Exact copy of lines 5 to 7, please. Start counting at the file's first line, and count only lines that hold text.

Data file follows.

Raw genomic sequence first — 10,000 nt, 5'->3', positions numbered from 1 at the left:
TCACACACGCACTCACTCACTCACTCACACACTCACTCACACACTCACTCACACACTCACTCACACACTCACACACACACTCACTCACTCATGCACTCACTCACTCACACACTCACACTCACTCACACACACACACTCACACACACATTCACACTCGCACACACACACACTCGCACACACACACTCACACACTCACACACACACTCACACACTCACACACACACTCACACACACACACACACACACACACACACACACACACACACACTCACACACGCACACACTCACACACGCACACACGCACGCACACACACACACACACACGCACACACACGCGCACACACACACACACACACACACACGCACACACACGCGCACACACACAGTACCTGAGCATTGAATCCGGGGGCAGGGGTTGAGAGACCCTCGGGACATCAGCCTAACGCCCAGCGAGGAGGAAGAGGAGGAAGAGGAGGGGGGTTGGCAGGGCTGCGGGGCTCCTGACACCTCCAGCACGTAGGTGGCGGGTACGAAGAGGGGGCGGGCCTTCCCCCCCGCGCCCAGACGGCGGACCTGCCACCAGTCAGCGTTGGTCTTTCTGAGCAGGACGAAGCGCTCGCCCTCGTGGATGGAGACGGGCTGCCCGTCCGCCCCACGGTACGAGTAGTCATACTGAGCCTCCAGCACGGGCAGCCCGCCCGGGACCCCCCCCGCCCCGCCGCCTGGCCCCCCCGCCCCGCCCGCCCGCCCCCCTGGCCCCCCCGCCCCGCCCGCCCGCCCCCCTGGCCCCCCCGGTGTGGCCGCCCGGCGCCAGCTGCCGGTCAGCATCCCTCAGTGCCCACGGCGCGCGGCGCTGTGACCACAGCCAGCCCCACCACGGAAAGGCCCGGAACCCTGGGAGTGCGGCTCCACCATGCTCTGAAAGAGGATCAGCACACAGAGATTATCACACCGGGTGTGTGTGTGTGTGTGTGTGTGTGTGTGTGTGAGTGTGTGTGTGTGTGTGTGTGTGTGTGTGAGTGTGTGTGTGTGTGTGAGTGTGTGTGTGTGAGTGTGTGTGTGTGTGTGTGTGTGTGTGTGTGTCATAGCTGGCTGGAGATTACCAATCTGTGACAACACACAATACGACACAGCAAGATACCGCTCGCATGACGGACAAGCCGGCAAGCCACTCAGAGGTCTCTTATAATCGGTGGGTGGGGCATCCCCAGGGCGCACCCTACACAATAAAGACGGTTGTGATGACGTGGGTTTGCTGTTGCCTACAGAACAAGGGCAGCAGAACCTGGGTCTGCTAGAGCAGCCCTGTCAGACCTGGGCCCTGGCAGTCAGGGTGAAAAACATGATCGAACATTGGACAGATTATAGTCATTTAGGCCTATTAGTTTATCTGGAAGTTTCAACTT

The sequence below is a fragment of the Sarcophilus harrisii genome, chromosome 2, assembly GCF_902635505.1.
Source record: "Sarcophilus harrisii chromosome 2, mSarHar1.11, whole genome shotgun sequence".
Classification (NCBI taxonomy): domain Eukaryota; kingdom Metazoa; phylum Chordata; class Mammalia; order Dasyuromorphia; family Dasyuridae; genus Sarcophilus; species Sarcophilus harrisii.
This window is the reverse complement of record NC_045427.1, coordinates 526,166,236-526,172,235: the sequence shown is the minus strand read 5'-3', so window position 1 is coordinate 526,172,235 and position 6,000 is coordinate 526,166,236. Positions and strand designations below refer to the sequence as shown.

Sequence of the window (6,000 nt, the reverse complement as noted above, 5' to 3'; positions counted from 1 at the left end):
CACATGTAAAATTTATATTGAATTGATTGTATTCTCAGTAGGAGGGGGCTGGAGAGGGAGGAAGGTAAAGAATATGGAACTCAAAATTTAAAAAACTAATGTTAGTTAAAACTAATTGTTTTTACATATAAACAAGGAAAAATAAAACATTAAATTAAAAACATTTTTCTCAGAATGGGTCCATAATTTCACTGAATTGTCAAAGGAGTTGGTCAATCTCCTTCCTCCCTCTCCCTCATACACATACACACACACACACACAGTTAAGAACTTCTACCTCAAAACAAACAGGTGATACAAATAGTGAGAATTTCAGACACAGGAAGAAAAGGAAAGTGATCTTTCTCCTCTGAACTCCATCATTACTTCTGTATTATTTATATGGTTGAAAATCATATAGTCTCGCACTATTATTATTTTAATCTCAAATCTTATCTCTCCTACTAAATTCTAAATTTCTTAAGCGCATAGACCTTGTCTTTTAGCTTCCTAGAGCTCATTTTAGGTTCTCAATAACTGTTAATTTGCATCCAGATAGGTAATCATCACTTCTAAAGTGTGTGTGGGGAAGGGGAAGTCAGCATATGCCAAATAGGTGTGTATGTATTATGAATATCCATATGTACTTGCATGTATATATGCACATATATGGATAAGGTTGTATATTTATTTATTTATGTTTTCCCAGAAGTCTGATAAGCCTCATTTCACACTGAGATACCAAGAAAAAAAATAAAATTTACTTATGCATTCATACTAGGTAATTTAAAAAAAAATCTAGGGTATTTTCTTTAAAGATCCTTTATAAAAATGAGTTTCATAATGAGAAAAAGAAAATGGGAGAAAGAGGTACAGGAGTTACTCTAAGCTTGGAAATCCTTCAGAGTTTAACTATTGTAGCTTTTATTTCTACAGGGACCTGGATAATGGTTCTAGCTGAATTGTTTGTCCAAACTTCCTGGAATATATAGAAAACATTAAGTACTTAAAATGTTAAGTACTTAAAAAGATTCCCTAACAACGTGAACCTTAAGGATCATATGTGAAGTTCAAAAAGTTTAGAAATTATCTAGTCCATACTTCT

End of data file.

Classification (NCBI taxonomy): domain Eukaryota; kingdom Metazoa; phylum Chordata; class Mammalia; order Dasyuromorphia; family Dasyuridae; genus Sarcophilus; species Sarcophilus harrisii.
This window is the reverse complement of record NC_045427.1, coordinates 526,166,236-526,172,235: the sequence shown is the minus strand read 5'-3', so window position 1 is coordinate 526,172,235 and position 6,000 is coordinate 526,166,236. Positions and strand designations below refer to the sequence as shown.

Sequence of the window (6,000 nt, the reverse complement as noted above, 5' to 3'; positions counted from 1 at the left end):